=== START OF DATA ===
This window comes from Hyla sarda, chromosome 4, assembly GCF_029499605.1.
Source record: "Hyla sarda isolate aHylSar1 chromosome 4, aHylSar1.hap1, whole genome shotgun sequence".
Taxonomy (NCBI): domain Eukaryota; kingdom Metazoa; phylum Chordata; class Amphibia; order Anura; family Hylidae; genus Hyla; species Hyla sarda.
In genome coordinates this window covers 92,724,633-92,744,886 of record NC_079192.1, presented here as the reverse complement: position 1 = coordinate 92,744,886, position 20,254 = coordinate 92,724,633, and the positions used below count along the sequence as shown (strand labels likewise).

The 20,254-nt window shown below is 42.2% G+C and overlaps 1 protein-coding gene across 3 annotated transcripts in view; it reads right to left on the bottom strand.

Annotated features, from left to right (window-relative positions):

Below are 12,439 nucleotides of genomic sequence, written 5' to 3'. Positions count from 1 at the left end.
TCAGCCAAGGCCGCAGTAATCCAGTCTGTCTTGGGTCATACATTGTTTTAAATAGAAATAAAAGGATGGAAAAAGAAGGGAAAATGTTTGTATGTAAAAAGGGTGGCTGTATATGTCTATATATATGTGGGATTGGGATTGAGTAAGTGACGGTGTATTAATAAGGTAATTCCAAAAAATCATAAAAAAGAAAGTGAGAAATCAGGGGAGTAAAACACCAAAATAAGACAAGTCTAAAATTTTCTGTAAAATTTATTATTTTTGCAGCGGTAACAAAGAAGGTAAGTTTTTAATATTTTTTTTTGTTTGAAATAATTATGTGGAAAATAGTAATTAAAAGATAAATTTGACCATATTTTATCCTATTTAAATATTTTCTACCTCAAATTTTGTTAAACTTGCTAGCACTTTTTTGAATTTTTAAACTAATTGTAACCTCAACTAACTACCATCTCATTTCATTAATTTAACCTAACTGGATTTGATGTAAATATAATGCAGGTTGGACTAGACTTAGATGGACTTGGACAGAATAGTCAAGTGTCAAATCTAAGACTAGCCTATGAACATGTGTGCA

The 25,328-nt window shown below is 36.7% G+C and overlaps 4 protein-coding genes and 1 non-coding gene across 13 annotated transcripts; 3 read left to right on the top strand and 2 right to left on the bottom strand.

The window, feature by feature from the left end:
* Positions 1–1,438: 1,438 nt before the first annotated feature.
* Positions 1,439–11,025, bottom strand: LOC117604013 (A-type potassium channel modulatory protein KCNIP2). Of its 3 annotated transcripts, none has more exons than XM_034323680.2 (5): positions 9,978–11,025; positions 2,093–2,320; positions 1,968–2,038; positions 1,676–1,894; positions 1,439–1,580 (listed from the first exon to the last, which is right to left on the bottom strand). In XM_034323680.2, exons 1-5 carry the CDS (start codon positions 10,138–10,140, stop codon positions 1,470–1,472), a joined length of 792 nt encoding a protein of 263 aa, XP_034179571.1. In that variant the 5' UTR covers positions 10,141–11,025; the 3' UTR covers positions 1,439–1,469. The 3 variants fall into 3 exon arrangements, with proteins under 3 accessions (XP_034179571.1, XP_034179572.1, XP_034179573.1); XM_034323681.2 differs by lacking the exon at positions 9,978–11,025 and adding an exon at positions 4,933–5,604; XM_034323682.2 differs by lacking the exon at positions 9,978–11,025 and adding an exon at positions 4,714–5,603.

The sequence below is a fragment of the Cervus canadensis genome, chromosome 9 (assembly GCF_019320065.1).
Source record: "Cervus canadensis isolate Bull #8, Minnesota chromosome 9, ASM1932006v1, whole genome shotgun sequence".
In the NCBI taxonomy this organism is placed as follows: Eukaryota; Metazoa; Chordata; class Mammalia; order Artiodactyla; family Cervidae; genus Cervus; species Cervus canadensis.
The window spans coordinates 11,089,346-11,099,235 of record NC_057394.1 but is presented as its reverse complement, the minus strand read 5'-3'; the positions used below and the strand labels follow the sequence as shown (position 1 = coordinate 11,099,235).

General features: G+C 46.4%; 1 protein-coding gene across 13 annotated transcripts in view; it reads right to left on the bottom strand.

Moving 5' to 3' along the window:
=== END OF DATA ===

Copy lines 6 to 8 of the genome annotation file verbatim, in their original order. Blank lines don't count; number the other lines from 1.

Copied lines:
Annotated features, from left to right (window-relative positions):

Below are 12,439 nucleotides of genomic sequence, written 5' to 3'. Positions count from 1 at the left end.
TCAGCCAAGGCCGCAGTAATCCAGTCTGTCTTGGGTCATACATTGTTTTAAATAGAAATAAAAGGATGGAAAAAGAAGGGAAAATGTTTGTATGTAAAAAGGGTGGCTGTATATGTCTATATATATGTGGGATTGGGATTGAGTAAGTGACGGTGTATTAATAAGGTAATTCCAAAAAATCATAAAAAAGAAAGTGAGAAATCAGGGGAGTAAAACACCAAAATAAGACAAGTCTAAAATTTTCTGTAAAATTTATTATTTTTGCAGCGGTAACAAAGAAGGTAAGTTTTTAATATTTTTTTTTGTTTGAAATAATTATGTGGAAAATAGTAATTAAAAGATAAATTTGACCATATTTTATCCTATTTAAATATTTTCTACCTCAAATTTTGTTAAACTTGCTAGCACTTTTTTGAATTTTTAAACTAATTGTAACCTCAACTAACTACCATCTCATTTCATTAATTTAACCTAACTGGATTTGATGTAAATATAATGCAGGTTGGACTAGACTTAGATGGACTTGGACAGAATAGTCAAGTGTCAAATCTAAGACTAGCCTATGAACATGTGTGCA